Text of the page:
Array Reduce Syntax in JavaScript

Reduce provides a clean mechanism to compute a single value from an array, i.e. to reduce the array to a single value.

Very generally, the form is:

result = arr.reduce(callbackFunction)

The idea is to move over each array element and invoke the callback function.

We need to give the callback two arguments to provide a mechanism of reduction for the array elements. We call these accumulator (acc) and element (elem).

The simplest useful reduce example is summing the array:

const arr = [1, 2, 3, 4, 5]
const sum = arr.reduce((acc, elem) => acc + elem) 

This outputs:


Image a sliding window in which acc stores a value accumulated in any way, and elem points to the 2nd, 3rd, 4th, etc element. The accumulator is updated and passed to the next iteration.

For demonstration, to see how reduce moves through the array:

const arr = [1, 2, 3, 4, 5]

arr.reduce((acc, elem) => {

This outputs:

1 // default first value of acc
2 // second element
undefined // acc is not being updated
3 // third element
4 // fourth element
5 // fifth element

Note that acc starts at the first element of the array by default.
We usually have to update acc to make reduce useful.

Reduce Starting from an Initial Value

The starting value of acc in reduce can be changed with an extra parameter. Generally:

const result = arr.reduce(callback, initialValue)

An example of an offset sum:

const arr = [1, 2, 3, 4, 5]
const result = arr.reduce((acc, elem) => {
  return acc + elem
}, 10) // *start the accumulator at 10 instead of 1*


This outputs:


That is, 10 + (1+2+3+4+5)

Calling Reduce on an Array With a Single Element

Note that when we call reduce with a single element array without an initial value for acc, the acc value is undefined.
The callback will not be called; the only option reduce has in this case is to return the elem value.

const arr = [5]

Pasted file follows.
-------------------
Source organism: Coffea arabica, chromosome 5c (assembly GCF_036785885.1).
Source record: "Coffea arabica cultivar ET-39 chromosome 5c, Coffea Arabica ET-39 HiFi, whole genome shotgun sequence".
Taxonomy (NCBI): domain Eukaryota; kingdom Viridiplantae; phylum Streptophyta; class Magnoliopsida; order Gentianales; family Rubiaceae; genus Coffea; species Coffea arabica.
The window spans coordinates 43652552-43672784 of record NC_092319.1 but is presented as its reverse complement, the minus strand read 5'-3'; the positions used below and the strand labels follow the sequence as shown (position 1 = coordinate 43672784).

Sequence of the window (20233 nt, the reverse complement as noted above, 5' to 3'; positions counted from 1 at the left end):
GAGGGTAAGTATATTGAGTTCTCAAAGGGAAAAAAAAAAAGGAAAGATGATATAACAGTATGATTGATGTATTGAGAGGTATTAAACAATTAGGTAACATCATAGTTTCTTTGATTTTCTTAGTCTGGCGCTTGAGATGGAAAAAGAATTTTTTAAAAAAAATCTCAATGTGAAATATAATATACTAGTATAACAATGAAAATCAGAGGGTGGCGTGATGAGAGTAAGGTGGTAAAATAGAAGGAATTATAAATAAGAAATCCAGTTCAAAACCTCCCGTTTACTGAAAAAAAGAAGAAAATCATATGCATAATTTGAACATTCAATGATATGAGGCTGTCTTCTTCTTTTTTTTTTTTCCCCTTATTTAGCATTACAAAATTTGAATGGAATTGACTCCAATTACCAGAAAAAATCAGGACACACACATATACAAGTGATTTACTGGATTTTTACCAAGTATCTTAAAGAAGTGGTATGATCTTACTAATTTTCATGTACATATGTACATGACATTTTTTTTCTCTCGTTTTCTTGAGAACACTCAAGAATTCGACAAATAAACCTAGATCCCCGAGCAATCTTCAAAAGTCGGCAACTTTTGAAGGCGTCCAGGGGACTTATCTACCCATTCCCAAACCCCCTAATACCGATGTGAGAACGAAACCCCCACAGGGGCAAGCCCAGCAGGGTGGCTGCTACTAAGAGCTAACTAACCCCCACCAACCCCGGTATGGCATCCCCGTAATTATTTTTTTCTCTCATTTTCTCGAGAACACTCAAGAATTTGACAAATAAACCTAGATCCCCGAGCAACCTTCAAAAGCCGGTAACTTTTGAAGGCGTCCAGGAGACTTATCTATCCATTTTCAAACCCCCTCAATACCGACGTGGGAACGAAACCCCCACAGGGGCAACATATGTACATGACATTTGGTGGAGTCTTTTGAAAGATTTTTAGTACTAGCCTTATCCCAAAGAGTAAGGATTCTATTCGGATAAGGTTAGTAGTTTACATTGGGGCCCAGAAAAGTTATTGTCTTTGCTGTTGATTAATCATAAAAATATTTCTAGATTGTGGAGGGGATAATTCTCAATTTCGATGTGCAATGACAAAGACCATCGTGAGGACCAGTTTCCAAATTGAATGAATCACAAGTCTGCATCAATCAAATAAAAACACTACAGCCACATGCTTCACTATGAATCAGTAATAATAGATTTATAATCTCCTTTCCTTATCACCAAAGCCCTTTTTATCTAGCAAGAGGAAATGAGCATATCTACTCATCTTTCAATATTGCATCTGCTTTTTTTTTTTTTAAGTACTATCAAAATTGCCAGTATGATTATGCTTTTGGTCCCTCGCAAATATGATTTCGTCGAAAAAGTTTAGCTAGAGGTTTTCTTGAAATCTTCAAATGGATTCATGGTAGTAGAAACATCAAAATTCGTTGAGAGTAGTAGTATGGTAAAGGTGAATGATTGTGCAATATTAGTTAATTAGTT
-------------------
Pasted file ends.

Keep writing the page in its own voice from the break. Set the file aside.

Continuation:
const output = arr.reduce((acc, elem) => {
  console.log("Callback called") // will not print
  return acc + elem


This will return 5, without calling the callback function.

However, if we add the initial value for acc, the callback will be called.

const arr = [5]
const output = arr.reduce((acc, obj) => {
  console.log("Callback called") // will print
  return acc + obj
}, 0) // initial value


Using Reduce with an Object as Accumulator

We can also reduce an array to an object instead of a single scalar value.

This simple example reduces the array to an object with characters as keys, and a boolean true indicating that they appear inside the array.

const arr = ['a', 'c', 'b', 'a', 'c', 'e']
const result = arr.reduce((acc, elem) => {
  acc[elem] = true // build up acc
  return acc // send the partially built up acc into the next iteration
}, {} ) // initial value of acc is an empty object


This will return:

   a: true,  
   c: true, 
   b: true, 
   e: true 

So we have reduced the array to a single object.

Using Reduce to Accumulate an Array

We can also use reduce to build up a list of values.
This example accumulates an array of names only from an array of objects with names and values.

const arr = [ 
  {name: 'A', val: 1},
  {name: 'B', val: 2},
  {name: 'C', val: 3}

const result = arr.reduce((acc, elem) => {
  acc.push( // accumulate an array by pushing elements
  return acc
}, [] ) // acc is initially an empty array


This returns:

[ 'A', 'B', 'C' ]

Index and Entire Array Parameters for Reduce

There are two more parameters available for reduce which can come in handy: the index of the current element and the entire array being reduced.

const arr = [1, 2, 3, 4, 5]

const sum = arr.reduce((acc, elem, index, wholeArray) => {
  console.log(`Index: ${index}`)
  console.log(`Whole array: ${wholeArray}`)
  return acc + elem
}, 0) // starting value of acc

console.log(`Sum: ${sum}`)

This returns:

Index: 0
Whole array: 1,2,3,4,5
Index: 1
Whole array: 1,2,3,4,5
Index: 2
Whole array: 1,2,3,4,5
Index: 3
Whole array: 1,2,3,4,5
Index: 4
Whole array: 1,2,3,4,5
Sum: 15

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